I recently noted the publication of Pierre Véron's article What Price
Crime? A European Hit Parade of Patent Infringement Damages GRUR 2021,
392, as part of a Festschrift for Judge Peter Meier-Beck on the occasion of his
65th birthday. Below are some additional articles from the February 2021
Festschrift issue that may be of interest to readers of this blog; all but one
are in English.
1. Sir Richard Arnold published SEPs, FRAND and Mandatory Global Arbitration, GRUR 2021, 123-27. Here is the abstract:
Recent litigation concerning SEPs has thrown into stark relief the contrast between the territoriality of patents on the one hand and the global nature of standards, and hence the FRAND obligation, on the other hand. This has led to jurisdictional battles, races to the court, antisuit injunctions and even anti-anti-suit injunctions. The most satisfactory answer to these problems is to have a global system of arbitration of FRAND disputes. In order for such a system to work properly, it needs to be mandatory. The question is whether this is legally possible.
cut to the chase, Lord Justice Arnold’s answer to the question posed in the
final sentence of the abstract is “yes.”
2. Judge Klaus Grabinski published Injunctive Relief and Proportionality in Case of a Public Interest in the Use of a Patent, GRUR 2021, 200-05. Here is the abstract:
When the court finds a patent to be infringed, upon request of the patent owner, it will order the infringer to cease and desist from any further infringement. Only in exceptional circumstances, it may be justified, under the principle of proportionality laid down in particular in Art. 3(2) of the Enforcement Directive (IPRED), to restrict the absolute right to the invention which the patent right confers to its owner. This can be when there is a public interest in the use of the patented invention because fundamental rights of third parties are at risk. The present article looks at cases from England and Germany in which the courts had to observe these principles in accordance with their respective national laws.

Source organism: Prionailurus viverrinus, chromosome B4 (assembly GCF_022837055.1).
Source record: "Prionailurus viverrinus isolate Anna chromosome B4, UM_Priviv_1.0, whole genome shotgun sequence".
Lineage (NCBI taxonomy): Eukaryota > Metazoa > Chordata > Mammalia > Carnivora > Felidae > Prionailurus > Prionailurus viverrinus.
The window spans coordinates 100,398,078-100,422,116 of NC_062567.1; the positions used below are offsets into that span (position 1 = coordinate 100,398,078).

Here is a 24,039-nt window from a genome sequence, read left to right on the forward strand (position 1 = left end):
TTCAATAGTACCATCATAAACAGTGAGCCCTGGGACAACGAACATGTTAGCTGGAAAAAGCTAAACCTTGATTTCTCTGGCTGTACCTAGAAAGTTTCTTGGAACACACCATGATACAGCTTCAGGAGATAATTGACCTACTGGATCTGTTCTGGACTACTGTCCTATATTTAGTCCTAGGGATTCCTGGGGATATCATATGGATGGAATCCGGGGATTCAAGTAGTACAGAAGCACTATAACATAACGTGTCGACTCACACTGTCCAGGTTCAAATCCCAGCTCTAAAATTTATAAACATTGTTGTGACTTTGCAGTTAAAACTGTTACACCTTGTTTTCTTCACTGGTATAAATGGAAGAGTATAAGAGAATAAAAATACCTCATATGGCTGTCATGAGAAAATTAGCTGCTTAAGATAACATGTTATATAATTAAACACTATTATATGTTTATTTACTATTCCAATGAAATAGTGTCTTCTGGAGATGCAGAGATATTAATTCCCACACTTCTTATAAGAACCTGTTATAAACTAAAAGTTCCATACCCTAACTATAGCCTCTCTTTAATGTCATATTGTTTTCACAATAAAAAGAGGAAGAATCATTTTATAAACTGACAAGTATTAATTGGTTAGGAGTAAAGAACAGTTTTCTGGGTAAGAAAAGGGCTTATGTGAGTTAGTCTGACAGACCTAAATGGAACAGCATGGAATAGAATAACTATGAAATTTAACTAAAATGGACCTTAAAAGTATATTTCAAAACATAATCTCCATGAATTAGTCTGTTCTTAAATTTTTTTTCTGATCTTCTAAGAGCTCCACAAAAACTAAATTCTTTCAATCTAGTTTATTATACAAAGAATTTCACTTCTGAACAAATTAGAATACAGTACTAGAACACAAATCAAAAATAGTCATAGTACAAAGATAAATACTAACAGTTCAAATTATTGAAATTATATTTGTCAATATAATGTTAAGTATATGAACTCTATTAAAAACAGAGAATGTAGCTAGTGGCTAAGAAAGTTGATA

3. Judge Samuel Granata published Can non-discrimination be objectified in an SEP license environment? Yes, it could and should!, GRUR 2021, 203-05. Here is the abstract:
In this contribution the author will touch upon the legal definition on the “non-discriminatory” limb of the FRAND-commitments by the SEP-licensor. A clarification will be provided regarding the situational factors and the element of similar treatment as identified in the terms and conditions of a SEP-license agreement. The author will propose an objective tool in the form of an algorithm to be used by the market players before initiating license negotiations (ex ante) and by the court if parties cannot reach an agreement (ex post). A proposal regarding the design of such an algorithm is worked out in general terms, hoping that mathematical minds can take the idea somewhat further.
4. Ansgar Ohly published Acht Thesen zur Verhältnismä§igkeit im Patentrecht ("Eight Theses on Proportionality in Patent Law"), GRUR 2021, 304-09. Here is the abstract (my unofficial translation from the German):
In its Wärmetauscher (Heat Exchanger) decision (GRUR 2016, 1031), the BGH (German Federal Supreme Court) certainly emphasized the importance of claims for injunctive relief in patent law, but it also authorized the granting of a grace period (Aufbrauchfrist) in exceptional cases. The draft of a second law for the simplification and modernization of patent law intends to supplement § 139(1) of the Patent Law with a disproportionality caveat. The following essay agrees with this proposal, and touches upon such previously unclear aspects as the relationship to FRAND case law, claims for damages, and exhaustion.
readers may be aware, the draft law Professor Ohly refers to was enacted just a
few weeks ago, see, e.g., here, heading # 3.